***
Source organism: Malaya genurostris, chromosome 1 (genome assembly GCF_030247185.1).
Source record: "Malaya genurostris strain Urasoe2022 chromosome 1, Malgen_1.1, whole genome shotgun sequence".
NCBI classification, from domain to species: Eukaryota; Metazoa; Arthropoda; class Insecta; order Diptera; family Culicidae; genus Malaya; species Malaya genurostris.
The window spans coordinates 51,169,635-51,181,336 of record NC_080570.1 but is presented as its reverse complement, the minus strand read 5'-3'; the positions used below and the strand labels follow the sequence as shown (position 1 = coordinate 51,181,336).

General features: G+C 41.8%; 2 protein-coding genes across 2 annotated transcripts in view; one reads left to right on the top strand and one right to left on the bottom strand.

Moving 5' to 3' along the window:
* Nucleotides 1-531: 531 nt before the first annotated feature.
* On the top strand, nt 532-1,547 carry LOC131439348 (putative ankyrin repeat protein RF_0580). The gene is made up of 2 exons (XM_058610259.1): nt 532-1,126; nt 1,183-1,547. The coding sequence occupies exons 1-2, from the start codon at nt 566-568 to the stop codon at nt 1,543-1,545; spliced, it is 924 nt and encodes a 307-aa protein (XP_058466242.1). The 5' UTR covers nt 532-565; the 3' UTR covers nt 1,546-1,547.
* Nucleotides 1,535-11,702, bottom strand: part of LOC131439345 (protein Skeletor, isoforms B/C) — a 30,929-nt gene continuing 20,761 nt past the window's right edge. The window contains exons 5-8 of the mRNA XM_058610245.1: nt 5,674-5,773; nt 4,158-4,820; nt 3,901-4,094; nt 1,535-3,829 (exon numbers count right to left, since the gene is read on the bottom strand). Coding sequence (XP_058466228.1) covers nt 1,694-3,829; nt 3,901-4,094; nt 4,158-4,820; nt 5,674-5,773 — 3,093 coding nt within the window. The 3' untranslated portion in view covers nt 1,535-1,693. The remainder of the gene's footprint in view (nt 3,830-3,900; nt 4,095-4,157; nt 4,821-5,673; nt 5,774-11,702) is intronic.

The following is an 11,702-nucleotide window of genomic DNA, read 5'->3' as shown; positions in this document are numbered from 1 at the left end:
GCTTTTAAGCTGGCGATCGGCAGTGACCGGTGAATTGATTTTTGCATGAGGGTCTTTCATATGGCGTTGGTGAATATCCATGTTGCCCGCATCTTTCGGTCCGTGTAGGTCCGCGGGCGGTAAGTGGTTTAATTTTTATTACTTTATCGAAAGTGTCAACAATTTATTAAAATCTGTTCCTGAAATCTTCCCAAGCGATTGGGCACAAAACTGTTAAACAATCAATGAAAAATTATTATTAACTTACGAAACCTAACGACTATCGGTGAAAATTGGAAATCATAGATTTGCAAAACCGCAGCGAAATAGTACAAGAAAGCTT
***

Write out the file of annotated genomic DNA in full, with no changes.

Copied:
Source organism: Malaya genurostris, chromosome 1 (genome assembly GCF_030247185.1).
Source record: "Malaya genurostris strain Urasoe2022 chromosome 1, Malgen_1.1, whole genome shotgun sequence".
NCBI classification, from domain to species: Eukaryota; Metazoa; Arthropoda; class Insecta; order Diptera; family Culicidae; genus Malaya; species Malaya genurostris.
The window spans coordinates 51,169,635-51,181,336 of record NC_080570.1 but is presented as its reverse complement, the minus strand read 5'-3'; the positions used below and the strand labels follow the sequence as shown (position 1 = coordinate 51,181,336).

General features: G+C 41.8%; 2 protein-coding genes across 2 annotated transcripts in view; one reads left to right on the top strand and one right to left on the bottom strand.

Moving 5' to 3' along the window:
* Nucleotides 1-531: 531 nt before the first annotated feature.
* On the top strand, nt 532-1,547 carry LOC131439348 (putative ankyrin repeat protein RF_0580). The gene is made up of 2 exons (XM_058610259.1): nt 532-1,126; nt 1,183-1,547. The coding sequence occupies exons 1-2, from the start codon at nt 566-568 to the stop codon at nt 1,543-1,545; spliced, it is 924 nt and encodes a 307-aa protein (XP_058466242.1). The 5' UTR covers nt 532-565; the 3' UTR covers nt 1,546-1,547.
* Nucleotides 1,535-11,702, bottom strand: part of LOC131439345 (protein Skeletor, isoforms B/C) — a 30,929-nt gene continuing 20,761 nt past the window's right edge. The window contains exons 5-8 of the mRNA XM_058610245.1: nt 5,674-5,773; nt 4,158-4,820; nt 3,901-4,094; nt 1,535-3,829 (exon numbers count right to left, since the gene is read on the bottom strand). Coding sequence (XP_058466228.1) covers nt 1,694-3,829; nt 3,901-4,094; nt 4,158-4,820; nt 5,674-5,773 — 3,093 coding nt within the window. The 3' untranslated portion in view covers nt 1,535-1,693. The remainder of the gene's footprint in view (nt 3,830-3,900; nt 4,095-4,157; nt 4,821-5,673; nt 5,774-11,702) is intronic.

The following is an 11,702-nucleotide window of genomic DNA, read 5'->3' as shown; positions in this document are numbered from 1 at the left end:
GCTTTTAAGCTGGCGATCGGCAGTGACCGGTGAATTGATTTTTGCATGAGGGTCTTTCATATGGCGTTGGTGAATATCCATGTTGCCCGCATCTTTCGGTCCGTGTAGGTCCGCGGGCGGTAAGTGGTTTAATTTTTATTACTTTATCGAAAGTGTCAACAATTTATTAAAATCTGTTCCTGAAATCTTCCCAAGCGATTGGGCACAAAACTGTTAAACAATCAATGAAAAATTATTATTAACTTACGAAACCTAACGACTATCGGTGAAAATTGGAAATCATAGATTTGCAAAACCGCAGCGAAATAGTACAAGAAAGCTT